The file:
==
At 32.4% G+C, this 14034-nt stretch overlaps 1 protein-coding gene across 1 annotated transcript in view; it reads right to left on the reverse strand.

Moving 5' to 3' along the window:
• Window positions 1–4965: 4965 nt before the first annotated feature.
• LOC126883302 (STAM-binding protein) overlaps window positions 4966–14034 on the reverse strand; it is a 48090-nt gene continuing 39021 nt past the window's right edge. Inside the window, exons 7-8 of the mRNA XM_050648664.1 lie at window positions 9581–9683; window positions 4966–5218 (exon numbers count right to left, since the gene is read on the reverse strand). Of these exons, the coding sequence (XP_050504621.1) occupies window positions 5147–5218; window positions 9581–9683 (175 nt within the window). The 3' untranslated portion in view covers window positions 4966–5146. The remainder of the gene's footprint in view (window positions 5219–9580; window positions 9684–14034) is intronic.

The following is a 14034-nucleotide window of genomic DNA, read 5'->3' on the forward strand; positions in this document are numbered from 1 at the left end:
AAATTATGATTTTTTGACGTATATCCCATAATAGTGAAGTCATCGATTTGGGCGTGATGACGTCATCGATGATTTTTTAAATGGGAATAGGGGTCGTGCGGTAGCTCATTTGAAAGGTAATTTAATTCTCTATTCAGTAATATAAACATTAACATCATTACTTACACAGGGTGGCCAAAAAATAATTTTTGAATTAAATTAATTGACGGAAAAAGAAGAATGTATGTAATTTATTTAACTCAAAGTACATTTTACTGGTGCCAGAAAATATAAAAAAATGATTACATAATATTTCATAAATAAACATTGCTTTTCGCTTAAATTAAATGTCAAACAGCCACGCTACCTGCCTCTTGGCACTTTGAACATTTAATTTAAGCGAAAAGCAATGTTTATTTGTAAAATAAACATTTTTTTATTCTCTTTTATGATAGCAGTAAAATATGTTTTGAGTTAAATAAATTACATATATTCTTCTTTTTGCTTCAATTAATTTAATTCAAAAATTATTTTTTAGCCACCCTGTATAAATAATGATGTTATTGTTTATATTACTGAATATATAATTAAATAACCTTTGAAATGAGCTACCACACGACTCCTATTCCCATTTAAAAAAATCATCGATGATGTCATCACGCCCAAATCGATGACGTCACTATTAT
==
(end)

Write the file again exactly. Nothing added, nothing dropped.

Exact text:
At 32.4% G+C, this 14034-nt stretch overlaps 1 protein-coding gene across 1 annotated transcript in view; it reads right to left on the reverse strand.

Moving 5' to 3' along the window:
• Window positions 1–4965: 4965 nt before the first annotated feature.
• LOC126883302 (STAM-binding protein) overlaps window positions 4966–14034 on the reverse strand; it is a 48090-nt gene continuing 39021 nt past the window's right edge. Inside the window, exons 7-8 of the mRNA XM_050648664.1 lie at window positions 9581–9683; window positions 4966–5218 (exon numbers count right to left, since the gene is read on the reverse strand). Of these exons, the coding sequence (XP_050504621.1) occupies window positions 5147–5218; window positions 9581–9683 (175 nt within the window). The 3' untranslated portion in view covers window positions 4966–5146. The remainder of the gene's footprint in view (window positions 5219–9580; window positions 9684–14034) is intronic.

The following is a 14034-nucleotide window of genomic DNA, read 5'->3' on the forward strand; positions in this document are numbered from 1 at the left end:
AAATTATGATTTTTTGACGTATATCCCATAATAGTGAAGTCATCGATTTGGGCGTGATGACGTCATCGATGATTTTTTAAATGGGAATAGGGGTCGTGCGGTAGCTCATTTGAAAGGTAATTTAATTCTCTATTCAGTAATATAAACATTAACATCATTACTTACACAGGGTGGCCAAAAAATAATTTTTGAATTAAATTAATTGACGGAAAAAGAAGAATGTATGTAATTTATTTAACTCAAAGTACATTTTACTGGTGCCAGAAAATATAAAAAAATGATTACATAATATTTCATAAATAAACATTGCTTTTCGCTTAAATTAAATGTCAAACAGCCACGCTACCTGCCTCTTGGCACTTTGAACATTTAATTTAAGCGAAAAGCAATGTTTATTTGTAAAATAAACATTTTTTTATTCTCTTTTATGATAGCAGTAAAATATGTTTTGAGTTAAATAAATTACATATATTCTTCTTTTTGCTTCAATTAATTTAATTCAAAAATTATTTTTTAGCCACCCTGTATAAATAATGATGTTATTGTTTATATTACTGAATATATAATTAAATAACCTTTGAAATGAGCTACCACACGACTCCTATTCCCATTTAAAAAAATCATCGATGATGTCATCACGCCCAAATCGATGACGTCACTATTAT